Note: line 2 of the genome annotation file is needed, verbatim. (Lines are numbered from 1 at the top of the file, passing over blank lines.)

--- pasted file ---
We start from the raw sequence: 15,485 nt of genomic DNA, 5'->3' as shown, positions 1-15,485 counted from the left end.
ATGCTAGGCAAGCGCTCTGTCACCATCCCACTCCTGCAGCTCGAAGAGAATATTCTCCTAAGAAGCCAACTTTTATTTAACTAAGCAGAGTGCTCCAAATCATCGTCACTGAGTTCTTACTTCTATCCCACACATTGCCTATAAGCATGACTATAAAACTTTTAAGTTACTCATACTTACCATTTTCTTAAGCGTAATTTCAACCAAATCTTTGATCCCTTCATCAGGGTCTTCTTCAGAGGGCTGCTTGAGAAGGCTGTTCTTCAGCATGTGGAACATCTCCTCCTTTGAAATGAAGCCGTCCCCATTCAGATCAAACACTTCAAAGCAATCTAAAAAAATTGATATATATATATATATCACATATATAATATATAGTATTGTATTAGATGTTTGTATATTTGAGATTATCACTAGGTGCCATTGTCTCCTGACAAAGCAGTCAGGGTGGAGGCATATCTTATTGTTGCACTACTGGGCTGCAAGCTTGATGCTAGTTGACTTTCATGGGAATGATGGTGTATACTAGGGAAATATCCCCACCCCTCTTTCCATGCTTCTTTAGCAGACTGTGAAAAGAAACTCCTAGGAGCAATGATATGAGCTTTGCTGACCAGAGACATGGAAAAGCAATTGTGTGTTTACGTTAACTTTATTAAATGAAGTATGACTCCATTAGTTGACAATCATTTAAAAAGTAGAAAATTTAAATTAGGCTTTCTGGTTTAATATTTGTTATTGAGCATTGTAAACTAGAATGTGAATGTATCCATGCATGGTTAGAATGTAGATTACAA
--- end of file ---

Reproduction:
ATGCTAGGCAAGCGCTCTGTCACCATCCCACTCCTGCAGCTCGAAGAGAATATTCTCCTAAGAAGCCAACTTTTATTTAACTAAGCAGAGTGCTCCAAATCATCGTCACTGAGTTCTTACTTCTATCCCACACATTGCCTATAAGCATGACTATAAAACTTTTAAGTTACTCATACTTACCATTTTCTTAAGCGTAATTTCAACCAAATCTTTGATCCCTTCATCAGGGTCTTCTTCAGAGGGCTGCTTGAGAAGGCTGTTCTTCAGCATGTGGAACATCTCCTCCTTTGAAATGAAGCCGTCCCCATTCAGATCAAACACTTCAAAGCAATCTAAAAAAATTGATATATATATATATATCACATATATAATATATAGTATTGTATTAGATGTTTGTATATTTGAGATTATCACTAGGTGCCATTGTCTCCTGACAAAGCAGTCAGGGTGGAGGCATATCTTATTGTTGCACTACTGGGCTGCAAGCTTGATGCTAGTTGACTTTCATGGGAATGATGGTGTATACTAGGGAAATATCCCCACCCCTCTTTCCATGCTTCTTTAGCAGACTGTGAAAAGAAACTCCTAGGAGCAATGATATGAGCTTTGCTGACCAGAGACATGGAAAAGCAATTGTGTGTTTACGTTAACTTTATTAAATGAAGTATGACTCCATTAGTTGACAATCATTTAAAAAGTAGAAAATTTAAATTAGGCTTTCTGGTTTAATATTTGTTATTGAGCATTGTAAACTAGAATGTGAATGTATCCATGCATGGTTAGAATGTAGATTACAA